It’s a throwback to disco and the first major energy crisis, but a Saskatchewan project from 1977 received recognition in April at the International Passive House Conference 2015 in Leipzig, Germany.
The Pioneer Award, which recognizes the trailblazers of energy-efficient construction, recognized Canadian mechanical engineer Harold Orr, one of the driving forces behind the Saskatchewan Conservation House, with which many features of the modern Passive House Standard were successfully tested in 1977.
“Against the backdrop of the oil crisis at the time, a broad team of experts looked at possibilities to significantly reduce the consumption of heating oil,” a conference news release reported. “Their studies showed that it was mainly a question of thermal protection of the building envelope.”
“Harold Orr and his collaborators already realised 40 years ago that efficiency is the key to sustainable construction, since energy which is produced in the summer cannot automatically be transferred to the winter,” says Dr. Wolfgang Feist, director of the Passive House Institute.
The methods used for improving the energy efficiency of the Saskatchewan Conservation House were an important source of inspiration for the subsequent development of the Passive House concept.
“The building did not only have an excellent level of thermal protection, it was also constructed to be extremely airtight and as one of the first in the world, it had a ventilation system with heat recovery.”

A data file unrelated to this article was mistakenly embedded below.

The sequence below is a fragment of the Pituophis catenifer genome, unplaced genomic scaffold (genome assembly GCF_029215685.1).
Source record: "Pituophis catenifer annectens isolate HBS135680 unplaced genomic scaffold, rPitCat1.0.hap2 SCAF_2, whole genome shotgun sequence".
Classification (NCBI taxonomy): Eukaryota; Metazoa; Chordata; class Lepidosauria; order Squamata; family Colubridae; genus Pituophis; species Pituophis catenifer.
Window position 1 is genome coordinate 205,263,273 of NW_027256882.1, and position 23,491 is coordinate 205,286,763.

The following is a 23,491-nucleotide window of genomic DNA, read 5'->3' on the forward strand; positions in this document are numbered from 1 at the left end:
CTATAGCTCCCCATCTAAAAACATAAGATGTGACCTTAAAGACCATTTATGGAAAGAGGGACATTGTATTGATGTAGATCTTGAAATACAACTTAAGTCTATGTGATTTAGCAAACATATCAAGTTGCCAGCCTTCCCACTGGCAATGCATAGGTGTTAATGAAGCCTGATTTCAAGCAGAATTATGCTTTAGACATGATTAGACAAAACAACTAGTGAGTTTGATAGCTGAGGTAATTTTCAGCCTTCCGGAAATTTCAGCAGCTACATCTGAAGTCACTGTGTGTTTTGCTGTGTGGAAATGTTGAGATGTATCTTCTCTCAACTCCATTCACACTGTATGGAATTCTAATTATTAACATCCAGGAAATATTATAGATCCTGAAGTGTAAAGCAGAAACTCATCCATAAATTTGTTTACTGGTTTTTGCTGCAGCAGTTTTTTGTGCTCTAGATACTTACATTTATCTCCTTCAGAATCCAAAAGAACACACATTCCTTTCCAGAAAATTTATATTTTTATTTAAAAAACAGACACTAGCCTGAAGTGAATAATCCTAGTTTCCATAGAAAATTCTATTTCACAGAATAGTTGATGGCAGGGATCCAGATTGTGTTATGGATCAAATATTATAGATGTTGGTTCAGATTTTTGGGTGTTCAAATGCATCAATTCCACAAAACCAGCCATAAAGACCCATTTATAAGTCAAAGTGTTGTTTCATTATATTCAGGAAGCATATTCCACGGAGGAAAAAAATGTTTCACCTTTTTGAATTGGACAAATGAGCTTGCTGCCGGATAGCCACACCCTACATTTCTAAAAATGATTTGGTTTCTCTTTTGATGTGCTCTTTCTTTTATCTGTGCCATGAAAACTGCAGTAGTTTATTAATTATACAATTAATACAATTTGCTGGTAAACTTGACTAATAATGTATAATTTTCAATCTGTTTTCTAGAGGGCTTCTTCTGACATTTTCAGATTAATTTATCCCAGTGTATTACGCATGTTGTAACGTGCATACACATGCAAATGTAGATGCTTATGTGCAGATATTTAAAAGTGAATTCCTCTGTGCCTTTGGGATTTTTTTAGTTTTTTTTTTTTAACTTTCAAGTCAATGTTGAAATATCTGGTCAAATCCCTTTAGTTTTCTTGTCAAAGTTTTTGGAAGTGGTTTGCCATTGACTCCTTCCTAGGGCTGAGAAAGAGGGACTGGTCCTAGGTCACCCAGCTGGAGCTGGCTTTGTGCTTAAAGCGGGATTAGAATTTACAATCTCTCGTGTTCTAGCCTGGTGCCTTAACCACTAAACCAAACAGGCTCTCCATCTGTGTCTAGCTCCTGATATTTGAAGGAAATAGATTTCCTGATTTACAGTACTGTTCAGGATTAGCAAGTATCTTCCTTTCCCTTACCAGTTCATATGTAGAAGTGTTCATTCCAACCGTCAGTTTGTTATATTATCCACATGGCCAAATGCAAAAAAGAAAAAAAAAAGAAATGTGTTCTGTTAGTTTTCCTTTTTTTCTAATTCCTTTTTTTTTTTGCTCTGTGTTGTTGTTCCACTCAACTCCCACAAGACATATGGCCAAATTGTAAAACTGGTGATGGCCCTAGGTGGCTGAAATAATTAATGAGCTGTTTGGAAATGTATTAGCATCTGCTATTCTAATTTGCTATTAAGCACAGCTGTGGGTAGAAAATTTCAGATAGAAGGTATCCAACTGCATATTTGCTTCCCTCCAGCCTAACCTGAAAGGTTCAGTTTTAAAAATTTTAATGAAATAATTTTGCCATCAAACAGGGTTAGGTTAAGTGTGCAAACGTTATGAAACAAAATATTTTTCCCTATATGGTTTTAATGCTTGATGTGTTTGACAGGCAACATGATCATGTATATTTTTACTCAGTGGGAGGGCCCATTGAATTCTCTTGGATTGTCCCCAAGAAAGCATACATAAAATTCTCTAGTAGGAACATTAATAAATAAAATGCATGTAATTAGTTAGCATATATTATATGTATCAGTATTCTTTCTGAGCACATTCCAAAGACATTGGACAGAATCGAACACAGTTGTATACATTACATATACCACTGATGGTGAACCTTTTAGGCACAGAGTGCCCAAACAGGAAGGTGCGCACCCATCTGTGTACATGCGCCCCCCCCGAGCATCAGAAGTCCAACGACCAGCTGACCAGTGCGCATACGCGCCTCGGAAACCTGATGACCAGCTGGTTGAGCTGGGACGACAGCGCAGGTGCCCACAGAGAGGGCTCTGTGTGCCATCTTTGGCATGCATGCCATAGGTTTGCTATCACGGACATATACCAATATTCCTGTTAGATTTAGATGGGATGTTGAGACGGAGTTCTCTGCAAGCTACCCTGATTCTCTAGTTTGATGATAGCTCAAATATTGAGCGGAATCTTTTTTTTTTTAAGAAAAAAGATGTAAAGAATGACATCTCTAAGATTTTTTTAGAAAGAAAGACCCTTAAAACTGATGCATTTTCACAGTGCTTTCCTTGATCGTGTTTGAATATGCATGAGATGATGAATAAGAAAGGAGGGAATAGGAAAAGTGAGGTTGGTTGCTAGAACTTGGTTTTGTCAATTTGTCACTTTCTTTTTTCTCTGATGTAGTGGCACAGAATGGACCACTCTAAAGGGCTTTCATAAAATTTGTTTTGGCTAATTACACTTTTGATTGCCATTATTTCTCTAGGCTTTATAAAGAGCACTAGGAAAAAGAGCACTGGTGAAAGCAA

Initially, the government of the Canadian province of Saskatchewan had a building with active solar energy in mind when it made plans for an experimental solar building. However, as the team looked at the data, it quickly became apparent that this would not be practicable on account of the problem of storage; in the cold climate of the province’s capital Regina, the solar gains during the period from November to March would be too low.
A double-skin construction was chosen in order to achieve optimal thermal protection. To ensure an airtight building envelope, Harold Orr and his colleagues had to carry out much of the work of air sealing themselves since there were no experts for such work at the time. In the 1970s, the Saskatchewan Research Council team also entered uncharted territory with regard to the windows, which were already triple-glazed in part. Another crucial part of the building concept was a water tank that captured heat from the sun during the daytime, which could be stored for a short period and thus be used for heating the building at night.
The Pioneer Award was initiated by the Passive House Institute. Previous award recipients include the Rocky Mountains Institute of Amory Lovins in the US State of Colorado, the Philips Experimental House in Aachen (Germany) where research was carried out by a team led by Dr. Bernd Steinmüller, and the DTH Zero Energy House in Copenhagen, which was constructed under the direction of Vagn Korsgaard. “All of these early projects laid the foundation for subsequent developments towards greater energy efficiency in construction and refurbishment,” says Wolfgang Feist, who will present this year’s award on 18 April in Leipzig. “With the Pioneer Award we wish to remember and honour these important historical milestones.”
The success of the Saskatchewan Conservation House was made possible through the engagement of the many experts involved in the project. In addition to Harold Orr, those responsible were Dave Eyre, Dave Jennings, Deryl Thomson, Harry Filson, Hendrik Grolle, Bill Gibbons, Rob Dumont, George Green, Robert Besant, Garry Marvin, Fred Heal and others. A detailed description of the project, written by Harold Orr, can be found on Passipedia.